If you've ever wondered how buying a hog or half-hog directly from the farmer works, this video may answer some questions. It shows a typical half-hog purchase and breaks down how much it costs and how the process works.

I take an old script I wrote to fetch the weather forecast from a telnet server, and update it to use an API and some modern programming practices and better documentation.

I wanted to do a little demonstration where I write a simple task in several different programming languages, from high-level scripting languages like Perl and Javascript, to C and low-level assembly. I try to show the tradeoff between speed and ease of development on one hand and execution speed on the other. I also wanted to show how programs written in different languages may share the same logic, and in some cases most of the same syntax. Languages included: C, Emacs Lisp, Perl, PHP, Javascript, Java, BASIC, and amd64 assembly.

I go through the basics of the game, showing off the features that are already available in the Open Alpha. To try out the game for yourself (it's free), sign up at

The weather finally warmed up enough to get rolling for real in the garden. Several things are up: peas, sweet corn, lettuce, radishes, cabbage, broccoli, Swiss chard, and more. Lots of beans to plant and transplanting to do over the next couple weeks.

I needed to move to a newer, shinier droplet in the cloud, so I recorded the process. If you're inspired to start your own droplet, feel free to use my referral link here: . I think it would give me a $5 credit.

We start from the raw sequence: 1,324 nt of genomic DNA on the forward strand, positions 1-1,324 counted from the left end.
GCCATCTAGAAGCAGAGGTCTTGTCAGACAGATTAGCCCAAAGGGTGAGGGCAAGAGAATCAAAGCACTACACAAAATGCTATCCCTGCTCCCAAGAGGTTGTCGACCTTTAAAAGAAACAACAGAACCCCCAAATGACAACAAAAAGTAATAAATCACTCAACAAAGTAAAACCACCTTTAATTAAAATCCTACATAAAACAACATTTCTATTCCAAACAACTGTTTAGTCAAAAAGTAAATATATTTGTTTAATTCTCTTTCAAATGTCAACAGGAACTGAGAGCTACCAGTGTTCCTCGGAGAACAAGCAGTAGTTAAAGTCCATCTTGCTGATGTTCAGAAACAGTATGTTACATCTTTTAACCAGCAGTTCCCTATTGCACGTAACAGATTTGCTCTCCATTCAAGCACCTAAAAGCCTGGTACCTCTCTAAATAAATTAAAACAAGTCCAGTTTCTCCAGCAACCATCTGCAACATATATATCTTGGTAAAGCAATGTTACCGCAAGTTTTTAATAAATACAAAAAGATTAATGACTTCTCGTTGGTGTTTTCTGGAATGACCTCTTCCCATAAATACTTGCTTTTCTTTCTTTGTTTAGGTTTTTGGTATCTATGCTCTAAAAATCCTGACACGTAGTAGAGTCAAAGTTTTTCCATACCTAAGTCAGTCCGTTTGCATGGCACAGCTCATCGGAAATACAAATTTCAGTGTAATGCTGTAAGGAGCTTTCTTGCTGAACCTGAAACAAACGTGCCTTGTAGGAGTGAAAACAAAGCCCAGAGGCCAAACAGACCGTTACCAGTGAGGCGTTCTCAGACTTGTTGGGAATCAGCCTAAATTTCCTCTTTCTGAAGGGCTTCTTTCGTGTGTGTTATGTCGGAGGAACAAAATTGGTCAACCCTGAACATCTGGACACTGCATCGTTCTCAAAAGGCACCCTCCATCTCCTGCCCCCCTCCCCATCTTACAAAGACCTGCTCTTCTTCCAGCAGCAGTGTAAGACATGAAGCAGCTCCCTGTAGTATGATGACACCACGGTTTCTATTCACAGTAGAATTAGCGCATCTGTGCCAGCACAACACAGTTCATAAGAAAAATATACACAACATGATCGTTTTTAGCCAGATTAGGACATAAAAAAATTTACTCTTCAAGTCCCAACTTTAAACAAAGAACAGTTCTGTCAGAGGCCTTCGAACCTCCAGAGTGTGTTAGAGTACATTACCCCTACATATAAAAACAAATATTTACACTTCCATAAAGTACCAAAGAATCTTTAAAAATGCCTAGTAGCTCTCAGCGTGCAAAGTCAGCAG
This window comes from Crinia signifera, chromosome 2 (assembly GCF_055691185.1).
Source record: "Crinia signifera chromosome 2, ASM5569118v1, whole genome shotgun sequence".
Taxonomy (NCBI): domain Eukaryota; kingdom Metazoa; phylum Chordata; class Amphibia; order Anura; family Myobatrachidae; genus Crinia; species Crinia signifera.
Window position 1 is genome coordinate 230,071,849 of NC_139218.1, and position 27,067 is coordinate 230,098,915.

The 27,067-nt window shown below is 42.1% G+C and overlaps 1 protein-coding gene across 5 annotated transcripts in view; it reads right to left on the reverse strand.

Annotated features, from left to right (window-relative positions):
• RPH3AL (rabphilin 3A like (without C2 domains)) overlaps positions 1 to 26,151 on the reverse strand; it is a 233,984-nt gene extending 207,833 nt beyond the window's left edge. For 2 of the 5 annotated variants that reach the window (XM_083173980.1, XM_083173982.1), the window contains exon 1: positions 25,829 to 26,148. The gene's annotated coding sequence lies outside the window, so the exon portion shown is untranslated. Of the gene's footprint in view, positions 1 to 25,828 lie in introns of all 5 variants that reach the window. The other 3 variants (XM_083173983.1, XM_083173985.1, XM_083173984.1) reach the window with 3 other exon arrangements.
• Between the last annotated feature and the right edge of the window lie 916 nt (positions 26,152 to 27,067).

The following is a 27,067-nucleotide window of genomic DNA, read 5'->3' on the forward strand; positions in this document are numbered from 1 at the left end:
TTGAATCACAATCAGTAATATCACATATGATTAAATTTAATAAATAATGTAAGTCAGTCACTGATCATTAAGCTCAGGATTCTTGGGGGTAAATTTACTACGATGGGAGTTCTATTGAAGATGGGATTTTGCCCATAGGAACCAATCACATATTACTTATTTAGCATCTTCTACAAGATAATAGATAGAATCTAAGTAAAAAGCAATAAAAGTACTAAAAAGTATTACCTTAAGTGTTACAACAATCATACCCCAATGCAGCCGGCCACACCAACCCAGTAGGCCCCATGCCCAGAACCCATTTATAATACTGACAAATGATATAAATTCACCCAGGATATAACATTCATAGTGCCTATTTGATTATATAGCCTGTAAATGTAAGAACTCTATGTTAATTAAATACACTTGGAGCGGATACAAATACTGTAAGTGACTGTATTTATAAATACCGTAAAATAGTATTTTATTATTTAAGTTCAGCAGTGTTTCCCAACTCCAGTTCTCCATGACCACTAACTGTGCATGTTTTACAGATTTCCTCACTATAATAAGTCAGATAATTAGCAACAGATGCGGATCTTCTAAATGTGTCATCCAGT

A full play-through and tutorial of the 1983 game M.U.L.E. on the Commodore 64 (emulated with Vice).

Just a quick wrap-up for my garden videos this year. There still some broccoli and Swiss chard, but otherwise things are done. I'll be back in the spring to start mulching and planting.

My rambling summary of the Uranium One and Fusion GPS scandals which are finally coming to light and forced into the mainstream media thanks to court cases and Congressional investigations.

Walkthrough of making lard at home, from cooking down the pork fat to separating the lard from the cracklins.

Step-by-step description of canning a batch of pears, using regular quart jars and the boiling water bath method.

Things are kinda wrapping up for the fall. Picking the last beans and watermelon, and starting to save seed from flowers and lettuce. The main crops from here on will be the cabbage family and Swiss chard.

Making butter from raw cream using the jar method -- shaking it in a jar until it turns to butter.

Starting to shift into fall garden mode. Beans are finishing up, and I'll be picking and eating a lot of broccoli, Swiss chard, and cabbage in the next couple weeks, with a lot of cauliflower coming after that.

Harvesting continues, lots of Swiss chard, beans, squash, tomatoes, cabbage, broccoli, and watermelon.

Things have been growing great in the cool weather, especially late-season plants like cabbages and broccoli. Picking lots of soup beans right now, eating some and drying most for storage. Also eating watermelon, tomatoes, Swiss chard, peppers, and beets.


Created 11 months, 1 week ago.

25 videos


Videos from my garden and related topics, showing the progress throughout the year.